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OP-ED: Roundup – By Bob Lefsetz


From: Matt O
Subject: Thom Yorke tix avail a week after release?

14 US shows, 2 in california. A week after release there are still Thom Yorke tix available for the tiny Santa Barbara Bowl.
At first I thought it was a misprint. Turns out, you have to swipe the credit card you used to buy the tickets in order to get in to the show. Not a scalper in sight.



Whoa. Is scalping the new Internet bubble? In other words, what exactly IS the demand for tickets?

Could it be that there's been an artificial frenzy, of brokers buying up tickets creating fake shortages that fuel further buying just to get into the building and that demand is actually lower than perceived? In other words, is the perception different from the reality?

Miley Cyrus goes on tour and there's mass hysteria, parents complain they can't get their little girls in.

Miley goes on tour with paperless ticketing and there's no problem getting a seat.

Oh, maybe Miley's a has-been.

But Thom Yorke's credibility is as high as ever. Maybe it's not Radiohead, maybe people don't know who the act is… Then again, could a performer have more rabid fans?

I'm not saying Taylor Swift isn't selling out. Or Lady GaGa for that matter. But I'm questioning what the demand for shows really is. Even when there isn't paperless ticketing. Bon Jovi blew out tickets at 55% off in Kansas City:



How does a mercurial bastard who ignores conventional wisdom end up running a company bigger than Wal-Mart?

Isn't it funny. Today's acts are told by managers and agents and labels to sell out, quick, to do it just like everybody else, but the big winner, Steve Jobs, does it his own way, listens to nobody, doesn't license Apple's technology, prices his products high and makes you believe your life will be empty without them.

Steve Jobs is a rock star.

You remember rock stars, don't you? Those people beholden to no one, who wrote their own rules? Who created music totally different from what came before, which people flocked to?

And Apple is Warner/Reprise. The old company. Run by Mo Ostin. You know, the one where every band was good. Sure, the ultimate recording might not capture the magic, but if it was on Warner, it was worth checking out. There might be some duds, like Apple TV, but the winners made it all worth it.

When Steve Jobs does his keynote, I get up early to see what he has to say, I watch the endless presentation unspool, a condensation by some tech reporter just will not do. I want more. The same way I wanted to know everything about Led Zeppelin and had to go see the Who perform "Tommy" at the Fillmore East.

The rabidity has left music and entered tech.

And who do we have to blame?

The boomers. So inured to their lifestyles that they don't want change, they just want it the way it used to be. Overpriced CDs and concerts performed by bands who perfected their music on a spreadsheet.

Steve Jobs specializes in selling us what we didn't even know we wanted. Remember when the music business used to do this?


Just had a conversation with Marty Winsch, manager of Corey Smith. He said he doesn't consider giving away MP3s online as free. People are paying with their time.

What a concept. That's the one thing we just don't have enough of. The one thing that's precious. If people give you their time, you've got a chance of building a relationship.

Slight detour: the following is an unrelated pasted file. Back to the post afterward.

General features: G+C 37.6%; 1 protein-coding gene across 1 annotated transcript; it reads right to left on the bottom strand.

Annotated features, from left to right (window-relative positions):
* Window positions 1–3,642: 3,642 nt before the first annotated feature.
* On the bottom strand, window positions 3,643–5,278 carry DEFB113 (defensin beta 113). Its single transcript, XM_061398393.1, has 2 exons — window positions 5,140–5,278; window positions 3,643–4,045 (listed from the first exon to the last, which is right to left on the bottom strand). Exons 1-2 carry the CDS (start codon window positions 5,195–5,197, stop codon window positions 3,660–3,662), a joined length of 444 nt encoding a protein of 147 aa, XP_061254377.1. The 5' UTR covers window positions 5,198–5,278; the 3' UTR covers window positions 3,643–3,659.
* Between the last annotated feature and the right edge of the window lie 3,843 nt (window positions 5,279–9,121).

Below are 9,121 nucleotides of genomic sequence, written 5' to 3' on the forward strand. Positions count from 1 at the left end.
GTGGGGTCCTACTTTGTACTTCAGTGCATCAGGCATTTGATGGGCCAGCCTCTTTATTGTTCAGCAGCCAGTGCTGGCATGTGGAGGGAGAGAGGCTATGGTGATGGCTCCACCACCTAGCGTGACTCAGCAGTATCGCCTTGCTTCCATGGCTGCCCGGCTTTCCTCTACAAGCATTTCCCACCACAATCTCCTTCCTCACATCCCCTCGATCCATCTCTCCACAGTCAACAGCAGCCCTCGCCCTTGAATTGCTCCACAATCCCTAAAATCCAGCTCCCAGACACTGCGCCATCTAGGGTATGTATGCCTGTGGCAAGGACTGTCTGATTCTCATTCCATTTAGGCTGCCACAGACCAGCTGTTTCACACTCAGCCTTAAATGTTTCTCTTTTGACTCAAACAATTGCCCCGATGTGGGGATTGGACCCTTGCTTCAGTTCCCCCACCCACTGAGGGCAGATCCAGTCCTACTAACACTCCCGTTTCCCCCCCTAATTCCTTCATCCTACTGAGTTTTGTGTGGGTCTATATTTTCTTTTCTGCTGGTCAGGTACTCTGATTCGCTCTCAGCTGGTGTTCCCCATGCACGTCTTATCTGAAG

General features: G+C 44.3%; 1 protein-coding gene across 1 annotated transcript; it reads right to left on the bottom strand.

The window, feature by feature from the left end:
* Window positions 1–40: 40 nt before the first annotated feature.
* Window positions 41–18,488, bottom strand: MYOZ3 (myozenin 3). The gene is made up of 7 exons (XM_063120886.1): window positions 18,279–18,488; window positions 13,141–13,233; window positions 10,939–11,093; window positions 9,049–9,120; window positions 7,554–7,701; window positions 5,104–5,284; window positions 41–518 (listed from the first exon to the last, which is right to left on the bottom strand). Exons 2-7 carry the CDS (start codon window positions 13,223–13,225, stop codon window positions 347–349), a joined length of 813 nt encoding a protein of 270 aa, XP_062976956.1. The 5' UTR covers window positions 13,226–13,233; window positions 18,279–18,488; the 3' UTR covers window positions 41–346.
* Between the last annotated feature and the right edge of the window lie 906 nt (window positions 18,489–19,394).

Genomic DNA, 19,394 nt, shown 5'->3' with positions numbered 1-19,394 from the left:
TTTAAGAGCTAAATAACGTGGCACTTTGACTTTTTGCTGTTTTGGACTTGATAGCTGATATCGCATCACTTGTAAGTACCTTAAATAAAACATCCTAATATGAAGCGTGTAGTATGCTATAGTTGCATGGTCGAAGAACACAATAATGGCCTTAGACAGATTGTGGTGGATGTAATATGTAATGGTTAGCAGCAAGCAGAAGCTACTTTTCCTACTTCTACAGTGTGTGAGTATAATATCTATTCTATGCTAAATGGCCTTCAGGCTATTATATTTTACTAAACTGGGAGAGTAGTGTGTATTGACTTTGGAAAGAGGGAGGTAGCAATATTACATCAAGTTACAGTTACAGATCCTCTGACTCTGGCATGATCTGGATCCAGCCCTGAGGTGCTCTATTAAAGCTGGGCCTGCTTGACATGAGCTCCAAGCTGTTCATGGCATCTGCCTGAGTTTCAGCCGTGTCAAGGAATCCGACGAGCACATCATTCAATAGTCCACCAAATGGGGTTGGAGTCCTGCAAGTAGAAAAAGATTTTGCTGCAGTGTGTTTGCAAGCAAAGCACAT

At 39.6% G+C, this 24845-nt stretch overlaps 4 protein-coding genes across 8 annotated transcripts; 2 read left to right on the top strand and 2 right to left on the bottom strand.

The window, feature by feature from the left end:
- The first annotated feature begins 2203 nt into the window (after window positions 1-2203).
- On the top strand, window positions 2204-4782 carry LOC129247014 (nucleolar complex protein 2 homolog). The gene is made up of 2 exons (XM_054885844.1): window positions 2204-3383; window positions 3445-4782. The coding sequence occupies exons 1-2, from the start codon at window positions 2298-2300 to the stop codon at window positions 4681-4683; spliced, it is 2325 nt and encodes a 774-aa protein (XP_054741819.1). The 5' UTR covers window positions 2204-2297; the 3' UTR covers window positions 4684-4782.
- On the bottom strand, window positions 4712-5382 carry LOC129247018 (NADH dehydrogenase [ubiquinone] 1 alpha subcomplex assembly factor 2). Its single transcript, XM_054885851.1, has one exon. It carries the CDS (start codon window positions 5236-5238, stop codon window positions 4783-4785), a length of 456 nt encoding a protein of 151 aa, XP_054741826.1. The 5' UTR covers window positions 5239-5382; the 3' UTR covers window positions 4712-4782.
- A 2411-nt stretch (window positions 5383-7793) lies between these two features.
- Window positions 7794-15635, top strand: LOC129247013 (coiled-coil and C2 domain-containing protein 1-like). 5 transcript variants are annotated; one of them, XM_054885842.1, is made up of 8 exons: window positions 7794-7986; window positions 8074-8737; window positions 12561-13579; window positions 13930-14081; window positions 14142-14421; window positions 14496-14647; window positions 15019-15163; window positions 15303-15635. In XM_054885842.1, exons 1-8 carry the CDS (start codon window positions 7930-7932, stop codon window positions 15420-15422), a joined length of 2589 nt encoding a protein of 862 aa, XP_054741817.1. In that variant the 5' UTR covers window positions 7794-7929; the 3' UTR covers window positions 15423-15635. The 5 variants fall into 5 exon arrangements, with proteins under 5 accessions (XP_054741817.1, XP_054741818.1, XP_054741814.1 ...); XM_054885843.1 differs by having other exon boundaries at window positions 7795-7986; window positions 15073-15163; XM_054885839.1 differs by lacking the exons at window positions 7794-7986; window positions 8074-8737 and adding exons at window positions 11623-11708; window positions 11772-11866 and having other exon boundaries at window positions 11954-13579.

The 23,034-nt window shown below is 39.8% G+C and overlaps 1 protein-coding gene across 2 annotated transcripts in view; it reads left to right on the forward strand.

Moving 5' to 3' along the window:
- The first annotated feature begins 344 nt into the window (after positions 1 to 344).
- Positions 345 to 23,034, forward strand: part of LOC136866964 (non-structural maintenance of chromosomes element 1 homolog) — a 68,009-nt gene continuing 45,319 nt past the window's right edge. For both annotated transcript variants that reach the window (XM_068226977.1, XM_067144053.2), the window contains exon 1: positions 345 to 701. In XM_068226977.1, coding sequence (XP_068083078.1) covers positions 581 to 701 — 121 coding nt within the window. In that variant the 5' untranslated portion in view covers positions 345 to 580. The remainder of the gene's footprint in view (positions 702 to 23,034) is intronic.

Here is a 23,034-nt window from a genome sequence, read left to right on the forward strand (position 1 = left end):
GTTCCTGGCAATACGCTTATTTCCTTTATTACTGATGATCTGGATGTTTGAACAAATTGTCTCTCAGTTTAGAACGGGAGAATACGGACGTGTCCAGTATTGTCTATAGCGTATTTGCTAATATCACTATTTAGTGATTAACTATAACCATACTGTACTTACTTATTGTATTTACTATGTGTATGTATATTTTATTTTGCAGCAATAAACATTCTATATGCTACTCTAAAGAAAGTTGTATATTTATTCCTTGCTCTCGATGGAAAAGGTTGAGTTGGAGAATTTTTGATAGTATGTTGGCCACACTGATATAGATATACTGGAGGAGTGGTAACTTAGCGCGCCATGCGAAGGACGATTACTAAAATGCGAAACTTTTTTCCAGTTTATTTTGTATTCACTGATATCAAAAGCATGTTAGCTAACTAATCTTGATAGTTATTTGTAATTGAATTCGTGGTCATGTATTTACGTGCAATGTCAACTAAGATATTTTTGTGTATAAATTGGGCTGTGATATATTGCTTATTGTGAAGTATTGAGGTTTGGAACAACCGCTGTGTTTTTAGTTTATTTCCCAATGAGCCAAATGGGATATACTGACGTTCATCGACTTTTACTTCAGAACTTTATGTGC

If you ambush somebody with an unsolicited e-mail, you're just pissing them off.

Remember this.


I like Mario, I really do.

But he's toast.

TMZ killed him. One person can't compete with an army.

And now he's getting desperate. Evidencing the behavior of his generation. Promoting himself, begging to be a judge on the new "American Idol" or "X Factor".

It hasn't worked that way forever. Sure, you can line up to be in the audience for "The Price Is Right" and clamor to play, but if you're lucky you leave with a toaster, it's the producer who makes all the money.

People have to come to you. The Internet has allowed individuals to amplify their message, but that doesn't mean anybody's paying attention.


Don't pay too much attention to the Pink Floyd/EMI skirmish. That's not about albums, that's about money. As in how can the legendary band extricate its early albums from the clutches of its label.

The Internet unbundled the album, and no one can put Humpty Dumpty's pieces back together again.

But that doesn't mean we don't like the albums of the past.

Jake was telling me about seeing the Musical Box. You know, the Genesis tribute band

He went one night, and then had to go the second.

Tribute bands have been building for years. Now's the time to elevate the concept into the equivalent of a Broadway show.

They bring back "South Pacific", why not bring back "Sgt. Pepper", "Beggars Banquet", even "Rocket To Russia"?

It's the music that survives, unlike many of its makers.

License the rights from the original band or its heirs and tour it, playing a classic album from start to finish for a fair price, in the neighborhood of $40-$50.

Let's just canonize the music of yore and get it repeated endlessly. Shit, sell it as a series. There's no hype, no smoke and mirrors, it's not the original band, it's an experience, that mimics the original, that reminds you if you were there and clues you in if you were not.

Yup, we're gonna tour "Physical Graffiti". And "Aqualung".

Doesn't matter if the originals are still alive. Do they use the original performers when they restage a play on Broadway? No, they use younger performers.

It's the material, stupid.